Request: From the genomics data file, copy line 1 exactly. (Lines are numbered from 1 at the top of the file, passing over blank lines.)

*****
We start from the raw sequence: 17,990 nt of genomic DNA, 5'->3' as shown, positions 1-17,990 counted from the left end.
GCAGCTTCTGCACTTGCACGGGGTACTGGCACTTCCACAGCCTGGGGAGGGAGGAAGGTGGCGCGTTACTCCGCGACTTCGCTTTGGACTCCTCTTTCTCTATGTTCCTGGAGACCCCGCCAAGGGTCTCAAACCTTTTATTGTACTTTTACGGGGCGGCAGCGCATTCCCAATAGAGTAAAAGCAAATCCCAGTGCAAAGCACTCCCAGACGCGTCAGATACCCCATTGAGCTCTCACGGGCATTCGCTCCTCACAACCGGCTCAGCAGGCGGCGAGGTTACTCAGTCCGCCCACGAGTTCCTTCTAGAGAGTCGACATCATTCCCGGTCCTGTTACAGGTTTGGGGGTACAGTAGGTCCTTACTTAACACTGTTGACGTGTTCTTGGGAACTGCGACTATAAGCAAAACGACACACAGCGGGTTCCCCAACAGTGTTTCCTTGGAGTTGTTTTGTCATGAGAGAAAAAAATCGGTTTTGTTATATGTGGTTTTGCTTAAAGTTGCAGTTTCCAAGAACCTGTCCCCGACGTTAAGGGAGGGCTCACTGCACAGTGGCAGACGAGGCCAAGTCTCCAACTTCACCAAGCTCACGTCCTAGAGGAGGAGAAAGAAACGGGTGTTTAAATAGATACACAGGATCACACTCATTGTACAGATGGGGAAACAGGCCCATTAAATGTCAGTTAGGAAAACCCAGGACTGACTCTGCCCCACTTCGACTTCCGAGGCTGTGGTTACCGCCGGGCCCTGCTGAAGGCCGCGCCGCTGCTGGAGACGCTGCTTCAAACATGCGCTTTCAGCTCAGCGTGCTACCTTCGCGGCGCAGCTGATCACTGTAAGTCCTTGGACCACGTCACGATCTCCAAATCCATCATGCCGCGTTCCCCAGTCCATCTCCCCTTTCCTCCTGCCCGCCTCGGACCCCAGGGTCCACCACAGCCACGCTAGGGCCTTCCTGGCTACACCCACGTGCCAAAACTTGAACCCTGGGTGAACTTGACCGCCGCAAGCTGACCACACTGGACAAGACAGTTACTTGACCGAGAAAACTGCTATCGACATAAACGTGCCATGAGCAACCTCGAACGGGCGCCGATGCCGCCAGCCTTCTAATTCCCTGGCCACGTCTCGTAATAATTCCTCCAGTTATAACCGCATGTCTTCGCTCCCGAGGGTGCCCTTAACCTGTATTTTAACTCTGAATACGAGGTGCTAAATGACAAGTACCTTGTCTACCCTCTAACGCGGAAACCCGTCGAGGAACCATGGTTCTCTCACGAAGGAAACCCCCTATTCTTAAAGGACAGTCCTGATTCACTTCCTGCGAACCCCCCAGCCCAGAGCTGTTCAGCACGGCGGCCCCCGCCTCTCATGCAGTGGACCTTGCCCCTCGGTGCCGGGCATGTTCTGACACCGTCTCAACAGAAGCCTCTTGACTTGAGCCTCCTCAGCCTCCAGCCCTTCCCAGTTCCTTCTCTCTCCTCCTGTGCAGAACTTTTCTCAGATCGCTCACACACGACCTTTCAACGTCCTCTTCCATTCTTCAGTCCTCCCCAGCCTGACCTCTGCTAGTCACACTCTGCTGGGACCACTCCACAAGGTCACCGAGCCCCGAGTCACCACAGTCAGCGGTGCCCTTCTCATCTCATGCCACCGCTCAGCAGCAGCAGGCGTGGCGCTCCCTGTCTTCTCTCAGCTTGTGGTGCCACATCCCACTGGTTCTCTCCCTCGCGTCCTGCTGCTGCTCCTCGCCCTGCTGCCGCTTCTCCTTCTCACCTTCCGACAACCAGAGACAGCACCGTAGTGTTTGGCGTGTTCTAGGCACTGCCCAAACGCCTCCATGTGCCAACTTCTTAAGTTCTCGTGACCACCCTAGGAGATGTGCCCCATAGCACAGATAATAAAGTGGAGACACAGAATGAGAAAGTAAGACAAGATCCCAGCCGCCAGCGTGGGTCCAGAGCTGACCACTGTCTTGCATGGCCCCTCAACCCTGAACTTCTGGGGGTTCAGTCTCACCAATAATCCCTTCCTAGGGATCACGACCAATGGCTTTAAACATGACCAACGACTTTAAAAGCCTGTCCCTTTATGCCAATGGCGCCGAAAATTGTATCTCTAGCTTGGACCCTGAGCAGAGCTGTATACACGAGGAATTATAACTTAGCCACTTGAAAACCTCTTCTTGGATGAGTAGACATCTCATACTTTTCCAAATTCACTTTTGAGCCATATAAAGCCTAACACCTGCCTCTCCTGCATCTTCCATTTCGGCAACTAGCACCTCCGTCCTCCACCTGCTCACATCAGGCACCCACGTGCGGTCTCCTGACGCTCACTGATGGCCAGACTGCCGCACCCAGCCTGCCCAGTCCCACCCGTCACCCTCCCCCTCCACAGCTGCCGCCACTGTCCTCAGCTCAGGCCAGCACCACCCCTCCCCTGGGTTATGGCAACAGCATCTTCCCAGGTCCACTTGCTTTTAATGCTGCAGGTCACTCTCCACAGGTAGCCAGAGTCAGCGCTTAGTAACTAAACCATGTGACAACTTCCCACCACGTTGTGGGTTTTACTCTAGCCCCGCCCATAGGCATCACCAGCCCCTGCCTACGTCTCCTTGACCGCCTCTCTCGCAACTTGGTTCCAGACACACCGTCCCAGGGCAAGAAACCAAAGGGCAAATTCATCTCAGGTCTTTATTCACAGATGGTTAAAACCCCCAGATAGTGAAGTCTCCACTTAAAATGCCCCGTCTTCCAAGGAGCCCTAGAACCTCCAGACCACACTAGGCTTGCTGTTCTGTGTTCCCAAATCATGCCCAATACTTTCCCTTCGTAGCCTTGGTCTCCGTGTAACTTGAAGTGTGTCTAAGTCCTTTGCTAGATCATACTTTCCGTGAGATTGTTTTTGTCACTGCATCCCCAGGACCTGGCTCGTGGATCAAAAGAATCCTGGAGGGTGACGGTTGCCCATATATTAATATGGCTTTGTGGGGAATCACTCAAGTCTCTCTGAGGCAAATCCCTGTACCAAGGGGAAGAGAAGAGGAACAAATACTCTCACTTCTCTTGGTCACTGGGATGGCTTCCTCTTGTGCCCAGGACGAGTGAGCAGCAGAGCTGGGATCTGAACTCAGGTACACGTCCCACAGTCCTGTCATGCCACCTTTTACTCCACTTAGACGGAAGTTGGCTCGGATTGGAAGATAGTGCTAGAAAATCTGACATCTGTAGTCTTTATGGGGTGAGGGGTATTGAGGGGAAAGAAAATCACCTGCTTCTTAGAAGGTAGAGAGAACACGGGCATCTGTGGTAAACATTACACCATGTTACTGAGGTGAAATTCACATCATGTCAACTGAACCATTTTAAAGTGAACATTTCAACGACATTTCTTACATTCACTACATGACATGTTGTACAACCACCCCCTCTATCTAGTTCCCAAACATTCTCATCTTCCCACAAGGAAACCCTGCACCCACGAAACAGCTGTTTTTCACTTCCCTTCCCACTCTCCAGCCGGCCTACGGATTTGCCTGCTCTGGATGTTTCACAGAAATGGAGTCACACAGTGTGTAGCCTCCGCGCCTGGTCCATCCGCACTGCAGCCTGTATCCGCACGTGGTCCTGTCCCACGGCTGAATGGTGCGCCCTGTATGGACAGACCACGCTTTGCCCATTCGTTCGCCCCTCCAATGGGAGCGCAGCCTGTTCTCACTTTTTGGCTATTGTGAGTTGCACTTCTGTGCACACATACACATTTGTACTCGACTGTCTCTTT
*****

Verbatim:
We start from the raw sequence: 17,990 nt of genomic DNA, 5'->3' as shown, positions 1-17,990 counted from the left end.